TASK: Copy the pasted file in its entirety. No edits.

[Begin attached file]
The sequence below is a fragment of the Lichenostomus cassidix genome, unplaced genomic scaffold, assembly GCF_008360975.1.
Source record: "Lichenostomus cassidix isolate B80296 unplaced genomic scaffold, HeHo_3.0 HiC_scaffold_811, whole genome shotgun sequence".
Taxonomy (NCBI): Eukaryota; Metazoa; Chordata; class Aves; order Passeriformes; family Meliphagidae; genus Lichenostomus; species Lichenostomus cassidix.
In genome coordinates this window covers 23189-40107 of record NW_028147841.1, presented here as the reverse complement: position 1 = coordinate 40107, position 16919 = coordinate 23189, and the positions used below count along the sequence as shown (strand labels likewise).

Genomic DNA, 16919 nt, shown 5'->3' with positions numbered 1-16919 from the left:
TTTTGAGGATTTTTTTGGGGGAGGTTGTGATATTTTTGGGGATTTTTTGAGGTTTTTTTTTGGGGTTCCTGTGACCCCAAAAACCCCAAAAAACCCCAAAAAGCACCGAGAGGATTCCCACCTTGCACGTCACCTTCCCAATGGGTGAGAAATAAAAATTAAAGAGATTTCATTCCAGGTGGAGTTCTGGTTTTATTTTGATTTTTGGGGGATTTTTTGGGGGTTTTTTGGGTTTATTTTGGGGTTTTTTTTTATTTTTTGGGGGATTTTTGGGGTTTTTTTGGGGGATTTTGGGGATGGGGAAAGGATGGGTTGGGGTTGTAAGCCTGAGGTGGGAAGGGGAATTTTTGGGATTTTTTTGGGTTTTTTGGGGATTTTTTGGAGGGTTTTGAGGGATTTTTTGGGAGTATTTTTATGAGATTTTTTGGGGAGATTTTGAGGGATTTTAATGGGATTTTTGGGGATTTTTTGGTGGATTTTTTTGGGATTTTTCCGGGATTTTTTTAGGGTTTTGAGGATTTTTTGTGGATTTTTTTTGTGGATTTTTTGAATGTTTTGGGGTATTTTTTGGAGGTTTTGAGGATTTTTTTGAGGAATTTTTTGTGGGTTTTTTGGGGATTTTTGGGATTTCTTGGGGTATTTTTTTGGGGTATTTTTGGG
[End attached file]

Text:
The sequence below is a fragment of the Lichenostomus cassidix genome, unplaced genomic scaffold, assembly GCF_008360975.1.
Source record: "Lichenostomus cassidix isolate B80296 unplaced genomic scaffold, HeHo_3.0 HiC_scaffold_811, whole genome shotgun sequence".
Taxonomy (NCBI): Eukaryota; Metazoa; Chordata; class Aves; order Passeriformes; family Meliphagidae; genus Lichenostomus; species Lichenostomus cassidix.
In genome coordinates this window covers 23189-40107 of record NW_028147841.1, presented here as the reverse complement: position 1 = coordinate 40107, position 16919 = coordinate 23189, and the positions used below count along the sequence as shown (strand labels likewise).

Genomic DNA, 16919 nt, shown 5'->3' with positions numbered 1-16919 from the left:
TTTTGAGGATTTTTTTGGGGGAGGTTGTGATATTTTTGGGGATTTTTTGAGGTTTTTTTTTGGGGTTCCTGTGACCCCAAAAACCCCAAAAAACCCCAAAAAGCACCGAGAGGATTCCCACCTTGCACGTCACCTTCCCAATGGGTGAGAAATAAAAATTAAAGAGATTTCATTCCAGGTGGAGTTCTGGTTTTATTTTGATTTTTGGGGGATTTTTTGGGGGTTTTTTGGGTTTATTTTGGGGTTTTTTTTTATTTTTTGGGGGATTTTTGGGGTTTTTTTGGGGGATTTTGGGGATGGGGAAAGGATGGGTTGGGGTTGTAAGCCTGAGGTGGGAAGGGGAATTTTTGGGATTTTTTTGGGTTTTTTGGGGATTTTTTGGAGGGTTTTGAGGGATTTTTTGGGAGTATTTTTATGAGATTTTTTGGGGAGATTTTGAGGGATTTTAATGGGATTTTTGGGGATTTTTTGGTGGATTTTTTTGGGATTTTTCCGGGATTTTTTTAGGGTTTTGAGGATTTTTTGTGGATTTTTTTTGTGGATTTTTTGAATGTTTTGGGGTATTTTTTGGAGGTTTTGAGGATTTTTTTGAGGAATTTTTTGTGGGTTTTTTGGGGATTTTTGGGATTTCTTGGGGTATTTTTTTGGGGTATTTTTGGG